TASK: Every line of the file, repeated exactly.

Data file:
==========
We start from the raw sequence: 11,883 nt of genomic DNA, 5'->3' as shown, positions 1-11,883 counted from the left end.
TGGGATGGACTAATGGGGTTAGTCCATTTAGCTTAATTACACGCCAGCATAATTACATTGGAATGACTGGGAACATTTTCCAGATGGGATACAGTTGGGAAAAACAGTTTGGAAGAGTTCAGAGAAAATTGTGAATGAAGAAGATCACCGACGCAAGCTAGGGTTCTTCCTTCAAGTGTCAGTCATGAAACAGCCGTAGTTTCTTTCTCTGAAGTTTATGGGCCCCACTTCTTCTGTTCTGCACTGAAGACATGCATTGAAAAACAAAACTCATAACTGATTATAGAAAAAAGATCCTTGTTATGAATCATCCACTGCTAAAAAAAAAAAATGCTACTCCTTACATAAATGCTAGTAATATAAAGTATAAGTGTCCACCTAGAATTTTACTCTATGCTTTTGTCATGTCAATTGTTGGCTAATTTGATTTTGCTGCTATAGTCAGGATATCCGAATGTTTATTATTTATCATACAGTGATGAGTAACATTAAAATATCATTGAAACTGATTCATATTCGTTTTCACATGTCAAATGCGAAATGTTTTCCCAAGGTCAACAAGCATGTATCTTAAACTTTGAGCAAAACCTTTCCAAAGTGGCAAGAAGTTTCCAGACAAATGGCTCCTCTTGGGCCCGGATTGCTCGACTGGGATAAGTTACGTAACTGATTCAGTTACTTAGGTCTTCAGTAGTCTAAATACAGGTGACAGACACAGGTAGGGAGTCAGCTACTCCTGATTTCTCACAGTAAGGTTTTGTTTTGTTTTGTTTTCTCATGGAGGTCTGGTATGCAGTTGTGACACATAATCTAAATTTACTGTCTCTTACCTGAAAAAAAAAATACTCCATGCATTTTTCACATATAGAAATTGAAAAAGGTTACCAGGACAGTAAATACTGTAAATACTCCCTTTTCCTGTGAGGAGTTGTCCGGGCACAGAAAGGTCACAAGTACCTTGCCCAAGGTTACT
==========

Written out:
We start from the raw sequence: 11,883 nt of genomic DNA, 5'->3' as shown, positions 1-11,883 counted from the left end.
TGGGATGGACTAATGGGGTTAGTCCATTTAGCTTAATTACACGCCAGCATAATTACATTGGAATGACTGGGAACATTTTCCAGATGGGATACAGTTGGGAAAAACAGTTTGGAAGAGTTCAGAGAAAATTGTGAATGAAGAAGATCACCGACGCAAGCTAGGGTTCTTCCTTCAAGTGTCAGTCATGAAACAGCCGTAGTTTCTTTCTCTGAAGTTTATGGGCCCCACTTCTTCTGTTCTGCACTGAAGACATGCATTGAAAAACAAAACTCATAACTGATTATAGAAAAAAGATCCTTGTTATGAATCATCCACTGCTAAAAAAAAAAAATGCTACTCCTTACATAAATGCTAGTAATATAAAGTATAAGTGTCCACCTAGAATTTTACTCTATGCTTTTGTCATGTCAATTGTTGGCTAATTTGATTTTGCTGCTATAGTCAGGATATCCGAATGTTTATTATTTATCATACAGTGATGAGTAACATTAAAATATCATTGAAACTGATTCATATTCGTTTTCACATGTCAAATGCGAAATGTTTTCCCAAGGTCAACAAGCATGTATCTTAAACTTTGAGCAAAACCTTTCCAAAGTGGCAAGAAGTTTCCAGACAAATGGCTCCTCTTGGGCCCGGATTGCTCGACTGGGATAAGTTACGTAACTGATTCAGTTACTTAGGTCTTCAGTAGTCTAAATACAGGTGACAGACACAGGTAGGGAGTCAGCTACTCCTGATTTCTCACAGTAAGGTTTTGTTTTGTTTTGTTTTCTCATGGAGGTCTGGTATGCAGTTGTGACACATAATCTAAATTTACTGTCTCTTACCTGAAAAAAAAAATACTCCATGCATTTTTCACATATAGAAATTGAAAAAGGTTACCAGGACAGTAAATACTGTAAATACTCCCTTTTCCTGTGAGGAGTTGTCCGGGCACAGAAAGGTCACAAGTACCTTGCCCAAGGTTACT